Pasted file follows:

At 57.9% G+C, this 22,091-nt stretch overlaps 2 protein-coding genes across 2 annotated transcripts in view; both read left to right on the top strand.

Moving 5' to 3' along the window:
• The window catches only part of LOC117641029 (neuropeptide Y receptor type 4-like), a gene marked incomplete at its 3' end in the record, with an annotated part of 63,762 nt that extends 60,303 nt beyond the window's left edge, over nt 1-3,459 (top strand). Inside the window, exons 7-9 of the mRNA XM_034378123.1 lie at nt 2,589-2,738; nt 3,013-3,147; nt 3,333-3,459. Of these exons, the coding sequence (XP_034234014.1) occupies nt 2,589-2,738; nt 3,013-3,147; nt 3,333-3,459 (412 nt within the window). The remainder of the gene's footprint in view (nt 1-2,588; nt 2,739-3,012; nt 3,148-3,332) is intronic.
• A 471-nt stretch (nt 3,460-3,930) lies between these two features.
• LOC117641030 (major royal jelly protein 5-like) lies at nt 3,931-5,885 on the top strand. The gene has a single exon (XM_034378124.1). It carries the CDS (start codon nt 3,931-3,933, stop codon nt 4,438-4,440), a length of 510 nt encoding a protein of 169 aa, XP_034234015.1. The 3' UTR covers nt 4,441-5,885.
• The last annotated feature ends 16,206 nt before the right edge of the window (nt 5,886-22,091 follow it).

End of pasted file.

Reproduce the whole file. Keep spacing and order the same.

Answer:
At 57.9% G+C, this 22,091-nt stretch overlaps 2 protein-coding genes across 2 annotated transcripts in view; both read left to right on the top strand.

Moving 5' to 3' along the window:
• The window catches only part of LOC117641029 (neuropeptide Y receptor type 4-like), a gene marked incomplete at its 3' end in the record, with an annotated part of 63,762 nt that extends 60,303 nt beyond the window's left edge, over nt 1-3,459 (top strand). Inside the window, exons 7-9 of the mRNA XM_034378123.1 lie at nt 2,589-2,738; nt 3,013-3,147; nt 3,333-3,459. Of these exons, the coding sequence (XP_034234014.1) occupies nt 2,589-2,738; nt 3,013-3,147; nt 3,333-3,459 (412 nt within the window). The remainder of the gene's footprint in view (nt 1-2,588; nt 2,739-3,012; nt 3,148-3,332) is intronic.
• A 471-nt stretch (nt 3,460-3,930) lies between these two features.
• LOC117641030 (major royal jelly protein 5-like) lies at nt 3,931-5,885 on the top strand. The gene has a single exon (XM_034378124.1). It carries the CDS (start codon nt 3,931-3,933, stop codon nt 4,438-4,440), a length of 510 nt encoding a protein of 169 aa, XP_034234015.1. The 3' UTR covers nt 4,441-5,885.
• The last annotated feature ends 16,206 nt before the right edge of the window (nt 5,886-22,091 follow it).